A Conversation for The History of Dowsing

Still quite subjective, this...

Post 1


Some of the highlights:

"At one time, people used intuition to determine where objects and influences were coming from, and it appears that as mankind evolved, this inner sense diminished"

Or, alternatively, we used to kid ourselves that by looking at the sky at night we could determine tomorrows weather, but now we have satellite maps we realise that that was mostly arrant nonsense? smiley - erm

"A number of scholars made themselves seem foolish by attributing unnecessary complications to the rustic skill of dowsing... The fact that village dowsers achieved the same results with a twisted bit of twig showed the worthlessness of the scholars' detailed methods."

Or that the entire thing is a bit hit and miss, perhaps...

"...who together established a thriving mineral company through their successful use of dowsing. Sadly, the two lost all their money locating mines..." smiley - laugh

"In 1959, Verne Cameron, a professional Californian dowser, contacted the United States Navy and told them he would locate the entire submarine fleet using only a map and a pendulum. The navy accepted the challenge and Cameron successfully located not only the US submarines, but also the position of Russian submarines around the world."

I wonder how they proved that, as I doubt that in 1959 the US knew where all the Russian submarines were - what did Verne do - call them up and check?

"The Christian Church at one time generated a lot of superstitious nonsense"

Hello pot? This is the kettle calling - look in the mirror!smiley - biggrin

"The US Army went one step further than this and trained soldiers in Vietnam to dowse for unexploded bombs and landmines. It is not known how many lives - both military and civilian - this simple technique has saved in its use in clearing minefields."

Or, presumably, how many lives it cost as soldiers were sent into a minefield equiped only with a hazel twig? I would hate to think that someone would read this and in desperation, try it in their local minefield. Don't do it kids! Take a metal detector!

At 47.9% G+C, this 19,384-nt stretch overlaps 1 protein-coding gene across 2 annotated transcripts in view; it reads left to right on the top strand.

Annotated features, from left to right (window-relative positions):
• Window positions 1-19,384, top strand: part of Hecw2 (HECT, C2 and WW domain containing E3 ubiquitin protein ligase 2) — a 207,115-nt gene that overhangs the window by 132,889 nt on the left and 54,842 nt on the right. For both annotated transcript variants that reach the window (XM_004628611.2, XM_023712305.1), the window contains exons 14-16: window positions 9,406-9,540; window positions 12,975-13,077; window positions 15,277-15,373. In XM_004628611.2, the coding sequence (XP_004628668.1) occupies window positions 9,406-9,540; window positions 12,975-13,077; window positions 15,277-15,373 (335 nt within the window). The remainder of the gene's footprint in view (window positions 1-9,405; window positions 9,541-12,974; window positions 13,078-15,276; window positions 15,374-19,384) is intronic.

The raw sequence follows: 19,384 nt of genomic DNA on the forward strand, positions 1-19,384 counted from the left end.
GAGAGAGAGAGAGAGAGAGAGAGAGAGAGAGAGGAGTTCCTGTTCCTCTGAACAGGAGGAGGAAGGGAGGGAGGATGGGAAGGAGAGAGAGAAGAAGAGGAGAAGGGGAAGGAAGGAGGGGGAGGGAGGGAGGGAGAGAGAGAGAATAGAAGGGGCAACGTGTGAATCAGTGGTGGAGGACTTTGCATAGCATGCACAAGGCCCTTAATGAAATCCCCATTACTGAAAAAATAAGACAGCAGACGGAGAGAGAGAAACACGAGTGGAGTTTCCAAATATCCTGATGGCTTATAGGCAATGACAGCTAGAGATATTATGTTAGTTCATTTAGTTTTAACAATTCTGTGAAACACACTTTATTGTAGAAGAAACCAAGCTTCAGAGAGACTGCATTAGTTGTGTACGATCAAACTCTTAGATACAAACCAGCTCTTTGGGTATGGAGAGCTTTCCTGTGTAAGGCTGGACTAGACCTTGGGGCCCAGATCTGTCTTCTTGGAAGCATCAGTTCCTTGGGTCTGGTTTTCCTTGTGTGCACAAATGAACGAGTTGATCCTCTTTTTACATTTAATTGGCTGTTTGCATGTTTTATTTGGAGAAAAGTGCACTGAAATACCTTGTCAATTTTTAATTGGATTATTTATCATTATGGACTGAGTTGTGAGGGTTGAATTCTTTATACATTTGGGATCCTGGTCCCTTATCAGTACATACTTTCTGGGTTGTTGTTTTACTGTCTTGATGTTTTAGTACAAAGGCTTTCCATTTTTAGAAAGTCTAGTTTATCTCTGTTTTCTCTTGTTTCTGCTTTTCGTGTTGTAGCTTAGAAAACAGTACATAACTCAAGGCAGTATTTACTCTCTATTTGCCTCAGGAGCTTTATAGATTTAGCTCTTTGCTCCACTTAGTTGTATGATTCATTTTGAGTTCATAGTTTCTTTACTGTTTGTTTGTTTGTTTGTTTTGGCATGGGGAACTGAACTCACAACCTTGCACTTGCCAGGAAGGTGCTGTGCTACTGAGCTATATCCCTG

I'm not denying that this made a lot of progress in Peer Review, but it still has quite a lot of smiley - erm moments.


Still quite subjective, this...

Post 2

And Introducing... A Leg

Shame I missed this in Peer Review, and I don't usually like criticising an entry after it enters the edited guide, when the author can no longer do much about it, but I think this needs to mention the James Randi Educational Foundation, which is offering US$1Million to anbody who can demonstrate magic under clearly set conditions. Dowsing is by far the most common claim, and nobody has ever won the million.

Still quite subjective, this...

Post 3

Smij - Formerly Jimster

Alternatively, dismissing the study of clouds as nonsense seems to be relying far too much on the trustworthiness of satellite maps. Perhaps if Michael Fish had simply looked out of his window instead of relying on satellites he wouldn't have woken up that October morning so humilated smiley - smiley

Still quite subjective, this...

Post 4


My feeling is that the jury is still very much out on dowsing. It generally fails rigorous scientific testing, so I can understand the sceptic's views. On the other hand, there are things that our science isn't yet able to come to grips with. So I'm keeping an open mind...

Still quite subjective, this...

Post 5

Delicia - The world's acutest kitten

Being a continental German I didn't know who Michael Fish was when at home, so I googled Michael Fish + october and came up immediately with the story http://www.bbc.co.uk/weather/bbcweather/forecasters/michael_fish_1987storm.shtml
How galling that must be for him, poor old chap, but then I guess that's a professional hazard! smiley - biggrin

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